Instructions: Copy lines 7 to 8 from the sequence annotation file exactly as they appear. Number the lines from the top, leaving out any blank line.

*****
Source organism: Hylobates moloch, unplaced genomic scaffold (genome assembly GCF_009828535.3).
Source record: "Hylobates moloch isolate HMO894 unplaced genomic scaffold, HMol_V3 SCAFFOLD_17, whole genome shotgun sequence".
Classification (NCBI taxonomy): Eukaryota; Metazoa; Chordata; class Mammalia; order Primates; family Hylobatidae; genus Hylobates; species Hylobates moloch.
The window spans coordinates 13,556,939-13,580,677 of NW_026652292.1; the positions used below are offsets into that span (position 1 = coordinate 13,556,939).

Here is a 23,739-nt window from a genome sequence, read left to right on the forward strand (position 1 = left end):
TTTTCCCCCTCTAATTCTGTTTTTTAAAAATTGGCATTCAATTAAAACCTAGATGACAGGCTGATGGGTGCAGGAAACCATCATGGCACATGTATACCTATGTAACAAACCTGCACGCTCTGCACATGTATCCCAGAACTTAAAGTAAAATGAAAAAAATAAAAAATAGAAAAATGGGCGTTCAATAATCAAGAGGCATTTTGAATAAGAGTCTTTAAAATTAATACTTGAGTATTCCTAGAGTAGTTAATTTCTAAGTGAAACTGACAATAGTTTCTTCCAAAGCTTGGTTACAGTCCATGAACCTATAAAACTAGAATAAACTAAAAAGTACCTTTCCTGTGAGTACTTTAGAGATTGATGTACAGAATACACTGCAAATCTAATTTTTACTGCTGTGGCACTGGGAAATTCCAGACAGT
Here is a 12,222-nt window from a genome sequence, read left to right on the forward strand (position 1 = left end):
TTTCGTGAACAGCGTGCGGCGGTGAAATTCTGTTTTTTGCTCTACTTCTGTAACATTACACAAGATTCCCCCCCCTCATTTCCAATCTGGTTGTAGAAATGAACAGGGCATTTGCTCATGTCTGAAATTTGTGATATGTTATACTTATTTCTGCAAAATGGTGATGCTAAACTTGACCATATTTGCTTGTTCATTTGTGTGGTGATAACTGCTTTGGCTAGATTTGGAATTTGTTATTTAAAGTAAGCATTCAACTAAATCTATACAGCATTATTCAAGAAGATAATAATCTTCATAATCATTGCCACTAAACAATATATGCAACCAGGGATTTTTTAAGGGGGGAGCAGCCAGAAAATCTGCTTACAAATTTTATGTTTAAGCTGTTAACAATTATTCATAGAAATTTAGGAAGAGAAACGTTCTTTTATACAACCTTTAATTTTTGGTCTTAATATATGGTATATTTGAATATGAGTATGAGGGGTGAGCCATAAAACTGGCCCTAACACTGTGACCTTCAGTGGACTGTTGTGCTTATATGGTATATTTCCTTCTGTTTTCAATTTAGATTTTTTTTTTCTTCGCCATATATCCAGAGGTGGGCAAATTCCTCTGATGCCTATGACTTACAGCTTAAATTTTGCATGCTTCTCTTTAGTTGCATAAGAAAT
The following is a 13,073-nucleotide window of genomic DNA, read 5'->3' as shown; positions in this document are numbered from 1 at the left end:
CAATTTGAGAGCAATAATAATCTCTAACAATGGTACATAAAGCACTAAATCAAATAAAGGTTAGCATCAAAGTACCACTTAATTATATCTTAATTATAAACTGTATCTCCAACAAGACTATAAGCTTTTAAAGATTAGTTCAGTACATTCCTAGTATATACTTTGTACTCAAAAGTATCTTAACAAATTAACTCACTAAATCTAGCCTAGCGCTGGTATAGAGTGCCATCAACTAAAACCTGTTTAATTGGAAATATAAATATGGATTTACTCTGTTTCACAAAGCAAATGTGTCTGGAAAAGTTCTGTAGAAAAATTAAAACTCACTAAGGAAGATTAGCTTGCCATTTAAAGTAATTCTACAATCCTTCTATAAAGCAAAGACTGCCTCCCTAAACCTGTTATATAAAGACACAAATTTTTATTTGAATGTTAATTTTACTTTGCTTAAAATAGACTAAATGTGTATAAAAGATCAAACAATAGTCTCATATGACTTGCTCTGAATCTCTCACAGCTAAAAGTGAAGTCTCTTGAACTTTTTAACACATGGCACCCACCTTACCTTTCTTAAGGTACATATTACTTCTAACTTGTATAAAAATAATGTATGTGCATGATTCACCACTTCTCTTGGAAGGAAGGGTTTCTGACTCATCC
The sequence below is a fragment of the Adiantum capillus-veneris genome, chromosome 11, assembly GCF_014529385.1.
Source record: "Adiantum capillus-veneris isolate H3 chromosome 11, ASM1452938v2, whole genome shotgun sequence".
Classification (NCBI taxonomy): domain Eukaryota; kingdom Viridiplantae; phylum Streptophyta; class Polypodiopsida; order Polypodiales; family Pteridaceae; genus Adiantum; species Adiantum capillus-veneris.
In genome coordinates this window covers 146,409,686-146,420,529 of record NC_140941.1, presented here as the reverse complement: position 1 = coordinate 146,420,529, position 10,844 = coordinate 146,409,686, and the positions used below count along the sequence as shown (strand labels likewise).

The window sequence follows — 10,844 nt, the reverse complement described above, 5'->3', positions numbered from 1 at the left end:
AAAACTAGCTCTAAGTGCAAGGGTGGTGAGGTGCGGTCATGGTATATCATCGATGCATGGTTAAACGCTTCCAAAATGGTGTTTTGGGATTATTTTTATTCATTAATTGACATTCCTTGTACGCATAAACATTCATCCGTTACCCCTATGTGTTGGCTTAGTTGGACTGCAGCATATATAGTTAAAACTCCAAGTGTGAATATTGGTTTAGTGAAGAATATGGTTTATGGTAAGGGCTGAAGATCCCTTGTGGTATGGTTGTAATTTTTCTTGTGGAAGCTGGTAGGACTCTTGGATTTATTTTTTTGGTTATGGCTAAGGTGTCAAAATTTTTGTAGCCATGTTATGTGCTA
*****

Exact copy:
Here is a 12,222-nt window from a genome sequence, read left to right on the forward strand (position 1 = left end):
TTTCGTGAACAGCGTGCGGCGGTGAAATTCTGTTTTTTGCTCTACTTCTGTAACATTACACAAGATTCCCCCCCCTCATTTCCAATCTGGTTGTAGAAATGAACAGGGCATTTGCTCATGTCTGAAATTTGTGATATGTTATACTTATTTCTGCAAAATGGTGATGCTAAACTTGACCATATTTGCTTGTTCATTTGTGTGGTGATAACTGCTTTGGCTAGATTTGGAATTTGTTATTTAAAGTAAGCATTCAACTAAATCTATACAGCATTATTCAAGAAGATAATAATCTTCATAATCATTGCCACTAAACAATATATGCAACCAGGGATTTTTTAAGGGGGGAGCAGCCAGAAAATCTGCTTACAAATTTTATGTTTAAGCTGTTAACAATTATTCATAGAAATTTAGGAAGAGAAACGTTCTTTTATACAACCTTTAATTTTTGGTCTTAATATATGGTATATTTGAATATGAGTATGAGGGGTGAGCCATAAAACTGGCCCTAACACTGTGACCTTCAGTGGACTGTTGTGCTTATATGGTATATTTCCTTCTGTTTTCAATTTAGATTTTTTTTTTCTTCGCCATATATCCAGAGGTGGGCAAATTCCTCTGATGCCTATGACTTACAGCTTAAATTTTGCATGCTTCTCTTTAGTTGCATAAGAAAT